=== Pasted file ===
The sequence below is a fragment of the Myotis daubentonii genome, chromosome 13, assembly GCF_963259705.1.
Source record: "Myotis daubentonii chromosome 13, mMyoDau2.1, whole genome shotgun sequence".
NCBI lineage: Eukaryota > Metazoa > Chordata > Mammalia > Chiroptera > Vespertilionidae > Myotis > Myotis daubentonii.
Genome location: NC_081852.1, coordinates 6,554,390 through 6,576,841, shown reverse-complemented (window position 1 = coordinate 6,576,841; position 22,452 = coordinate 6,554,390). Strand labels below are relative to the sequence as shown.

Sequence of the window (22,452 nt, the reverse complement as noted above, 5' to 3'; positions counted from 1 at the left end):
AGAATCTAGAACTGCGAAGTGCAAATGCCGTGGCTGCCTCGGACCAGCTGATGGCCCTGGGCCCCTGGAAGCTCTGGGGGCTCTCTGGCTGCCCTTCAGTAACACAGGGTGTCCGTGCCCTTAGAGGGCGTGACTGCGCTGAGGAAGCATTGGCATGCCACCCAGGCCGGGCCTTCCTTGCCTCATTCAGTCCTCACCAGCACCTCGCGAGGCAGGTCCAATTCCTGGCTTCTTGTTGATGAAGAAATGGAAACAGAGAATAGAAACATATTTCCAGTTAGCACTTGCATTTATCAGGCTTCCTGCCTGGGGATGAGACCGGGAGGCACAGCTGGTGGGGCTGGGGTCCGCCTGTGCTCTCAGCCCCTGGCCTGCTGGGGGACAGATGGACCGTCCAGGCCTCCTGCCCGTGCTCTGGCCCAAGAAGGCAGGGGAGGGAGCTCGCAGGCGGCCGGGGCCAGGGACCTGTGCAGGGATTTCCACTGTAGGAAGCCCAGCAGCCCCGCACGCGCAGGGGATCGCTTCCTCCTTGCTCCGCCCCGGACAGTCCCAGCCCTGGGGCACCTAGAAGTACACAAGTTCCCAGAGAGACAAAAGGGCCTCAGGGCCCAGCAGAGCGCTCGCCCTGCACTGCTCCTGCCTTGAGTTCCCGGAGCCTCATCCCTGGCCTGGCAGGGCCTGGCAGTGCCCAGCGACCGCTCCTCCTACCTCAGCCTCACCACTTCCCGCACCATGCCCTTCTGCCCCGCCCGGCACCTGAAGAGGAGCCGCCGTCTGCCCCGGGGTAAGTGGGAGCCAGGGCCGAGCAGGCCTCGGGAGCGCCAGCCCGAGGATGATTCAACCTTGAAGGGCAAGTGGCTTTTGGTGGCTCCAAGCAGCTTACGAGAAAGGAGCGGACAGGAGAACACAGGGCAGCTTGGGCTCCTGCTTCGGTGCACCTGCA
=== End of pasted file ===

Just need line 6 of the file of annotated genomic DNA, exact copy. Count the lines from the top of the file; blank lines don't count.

AGAATCTAGAACTGCGAAGTGCAAATGCCGTGGCTGCCTCGGACCAGCTGATGGCCCTGGGCCCCTGGAAGCTCTGGGGGCTCTCTGGCTGCCCTTCAGTAACACAGGGTGTCCGTGCCCTTAGAGGGCGTGACTGCGCTGAGGAAGCATTGGCATGCCACCCAGGCCGGGCCTTCCTTGCCTCATTCAGTCCTCACCAGCACCTCGCGAGGCAGGTCCAATTCCTGGCTTCTTGTTGATGAAGAAATGGAAACAGAGAATAGAAACATATTTCCAGTTAGCACTTGCATTTATCAGGCTTCCTGCCTGGGGATGAGACCGGGAGGCACAGCTGGTGGGGCTGGGGTCCGCCTGTGCTCTCAGCCCCTGGCCTGCTGGGGGACAGATGGACCGTCCAGGCCTCCTGCCCGTGCTCTGGCCCAAGAAGGCAGGGGAGGGAGCTCGCAGGCGGCCGGGGCCAGGGACCTGTGCAGGGATTTCCACTGTAGGAAGCCCAGCAGCCCCGCACGCGCAGGGGATCGCTTCCTCCTTGCTCCGCCCCGGACAGTCCCAGCCCTGGGGCACCTAGAAGTACACAAGTTCCCAGAGAGACAAAAGGGCCTCAGGGCCCAGCAGAGCGCTCGCCCTGCACTGCTCCTGCCTTGAGTTCCCGGAGCCTCATCCCTGGCCTGGCAGGGCCTGGCAGTGCCCAGCGACCGCTCCTCCTACCTCAGCCTCACCACTTCCCGCACCATGCCCTTCTGCCCCGCCCGGCACCTGAAGAGGAGCCGCCGTCTGCCCCGGGGTAAGTGGGAGCCAGGGCCGAGCAGGCCTCGGGAGCGCCAGCCCGAGGATGATTCAACCTTGAAGGGCAAGTGGCTTTTGGTGGCTCCAAGCAGCTTACGAGAAAGGAGCGGACAGGAGAACACAGGGCAGCTTGGGCTCCTGCTTCGGTGCACCTGCA